We all have the right to our own particular form of escapism. How much good that right does us is partly up to us, and partly chance.

Whatever it is - go for it when you can. That way, when you can't, you won't have those lost chances to brood over.

I'll be more cheerful when it warms up. Probably.

Sunday, January 13, 2013

Idea Garage Sale: Scaling The Walls of Perception

Once in awhile I just have to face defeat.

My particular brand of Health Crap involves what I can only think of as an altered state. I experience the world at one remove, my thought processes slow down, and sometimes I get stuck with contradictory sensory input. For instance, one day not long ago I ate lunch at a table that I could clearly see was tilted at about 20 degrees, though my sense of touch, and the fact that my plate stayed put, indicated that it was level. Other times, I can feel myself drifting to left or right while walking, though I'm lined up visually on floor tiles or some other objectively straight indicator and know I'm adhering to a straight line. (You can imagine how difficult it is to sew like this; those slacks still aren't finished!)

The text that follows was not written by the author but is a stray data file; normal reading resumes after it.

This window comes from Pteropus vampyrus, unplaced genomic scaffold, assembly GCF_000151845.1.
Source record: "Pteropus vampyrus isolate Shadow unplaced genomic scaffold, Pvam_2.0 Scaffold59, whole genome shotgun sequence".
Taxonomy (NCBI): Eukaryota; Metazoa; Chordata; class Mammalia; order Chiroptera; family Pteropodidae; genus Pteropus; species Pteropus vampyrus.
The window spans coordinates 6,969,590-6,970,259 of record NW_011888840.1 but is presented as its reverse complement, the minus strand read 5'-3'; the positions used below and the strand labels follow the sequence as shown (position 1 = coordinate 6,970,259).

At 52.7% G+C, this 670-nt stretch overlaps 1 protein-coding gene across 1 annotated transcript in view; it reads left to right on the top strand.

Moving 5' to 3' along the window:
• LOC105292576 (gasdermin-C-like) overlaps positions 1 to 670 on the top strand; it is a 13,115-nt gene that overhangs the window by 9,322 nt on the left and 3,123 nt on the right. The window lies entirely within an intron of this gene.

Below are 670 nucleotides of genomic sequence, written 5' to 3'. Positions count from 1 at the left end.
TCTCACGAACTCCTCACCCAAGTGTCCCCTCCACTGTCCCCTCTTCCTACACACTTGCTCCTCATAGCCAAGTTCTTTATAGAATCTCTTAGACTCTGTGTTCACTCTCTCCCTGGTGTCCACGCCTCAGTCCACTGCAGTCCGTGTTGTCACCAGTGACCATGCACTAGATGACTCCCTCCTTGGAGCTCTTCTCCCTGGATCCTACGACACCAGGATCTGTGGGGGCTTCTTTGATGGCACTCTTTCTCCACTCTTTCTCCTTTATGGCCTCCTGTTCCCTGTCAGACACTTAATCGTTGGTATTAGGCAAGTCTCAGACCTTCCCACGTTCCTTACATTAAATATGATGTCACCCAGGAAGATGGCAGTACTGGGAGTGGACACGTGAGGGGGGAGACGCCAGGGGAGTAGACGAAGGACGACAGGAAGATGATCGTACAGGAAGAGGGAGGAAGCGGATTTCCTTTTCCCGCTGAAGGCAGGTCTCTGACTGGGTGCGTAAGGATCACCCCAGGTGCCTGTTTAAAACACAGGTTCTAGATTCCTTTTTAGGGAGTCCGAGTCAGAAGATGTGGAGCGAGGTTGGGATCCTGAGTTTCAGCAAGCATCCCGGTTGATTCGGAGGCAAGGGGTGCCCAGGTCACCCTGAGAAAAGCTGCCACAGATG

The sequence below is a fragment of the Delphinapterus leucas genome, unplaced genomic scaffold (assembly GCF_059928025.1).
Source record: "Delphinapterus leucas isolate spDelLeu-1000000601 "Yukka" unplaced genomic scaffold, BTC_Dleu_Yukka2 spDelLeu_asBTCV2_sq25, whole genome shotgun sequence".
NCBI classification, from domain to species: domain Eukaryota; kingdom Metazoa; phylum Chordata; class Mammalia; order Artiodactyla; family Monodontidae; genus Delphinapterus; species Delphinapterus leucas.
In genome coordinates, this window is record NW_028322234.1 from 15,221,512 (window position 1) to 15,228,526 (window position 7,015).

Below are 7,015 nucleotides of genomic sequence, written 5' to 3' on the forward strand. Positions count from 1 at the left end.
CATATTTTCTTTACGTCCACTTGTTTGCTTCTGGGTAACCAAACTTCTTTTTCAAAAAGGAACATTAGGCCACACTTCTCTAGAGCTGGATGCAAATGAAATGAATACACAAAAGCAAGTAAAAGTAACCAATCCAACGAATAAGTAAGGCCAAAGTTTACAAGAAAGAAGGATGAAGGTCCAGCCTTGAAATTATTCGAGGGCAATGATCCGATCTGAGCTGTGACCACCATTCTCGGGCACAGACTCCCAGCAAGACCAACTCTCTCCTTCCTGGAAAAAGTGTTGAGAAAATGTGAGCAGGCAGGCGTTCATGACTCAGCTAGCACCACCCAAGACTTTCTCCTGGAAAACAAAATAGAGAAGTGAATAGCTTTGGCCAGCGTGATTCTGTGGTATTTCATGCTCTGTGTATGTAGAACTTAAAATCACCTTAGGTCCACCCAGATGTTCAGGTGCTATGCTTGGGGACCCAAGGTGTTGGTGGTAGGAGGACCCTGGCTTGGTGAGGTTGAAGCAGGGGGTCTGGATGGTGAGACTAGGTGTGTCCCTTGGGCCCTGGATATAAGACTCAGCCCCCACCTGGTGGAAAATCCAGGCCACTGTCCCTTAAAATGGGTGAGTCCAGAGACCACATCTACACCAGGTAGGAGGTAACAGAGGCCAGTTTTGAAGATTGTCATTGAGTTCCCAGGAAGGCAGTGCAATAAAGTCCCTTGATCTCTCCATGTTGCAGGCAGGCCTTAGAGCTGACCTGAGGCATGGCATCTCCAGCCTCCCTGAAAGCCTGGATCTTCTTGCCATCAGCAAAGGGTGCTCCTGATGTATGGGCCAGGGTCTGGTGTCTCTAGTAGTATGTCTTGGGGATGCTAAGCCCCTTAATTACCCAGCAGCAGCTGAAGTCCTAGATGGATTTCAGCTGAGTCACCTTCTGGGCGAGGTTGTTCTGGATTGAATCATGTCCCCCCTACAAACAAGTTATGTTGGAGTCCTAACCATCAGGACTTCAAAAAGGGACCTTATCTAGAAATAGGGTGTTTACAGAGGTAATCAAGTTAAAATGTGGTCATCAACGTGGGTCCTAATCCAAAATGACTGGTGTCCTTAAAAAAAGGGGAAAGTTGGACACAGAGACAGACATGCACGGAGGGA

Given my contention that weird phenomena are real phenomena rendered weird by the limitations of our perceptions, I ought to be able to do something literary with such gross changes in sensory processing, so intimately observed. Because the focus of my attention must shift to minutiae which are normally handled by autonomous systems, at such times it should, theoretically, be possible to perceive things continually happening, but normally overlooked. But what?

That's the sticking point. Since my experience of this state is a constant exercise in frustration, blocking me from getting anything done, it's hard for me to rephrase the situation to myself as an opportunity to see the normally unseen, or to imagine anything worth seeing. I'm too eager to get my normal perceptions back to dwell imaginatively in vertigo land for any longer than my body forces me to live here.

I am way too close to this idea to do more than to recognize that there must be one around.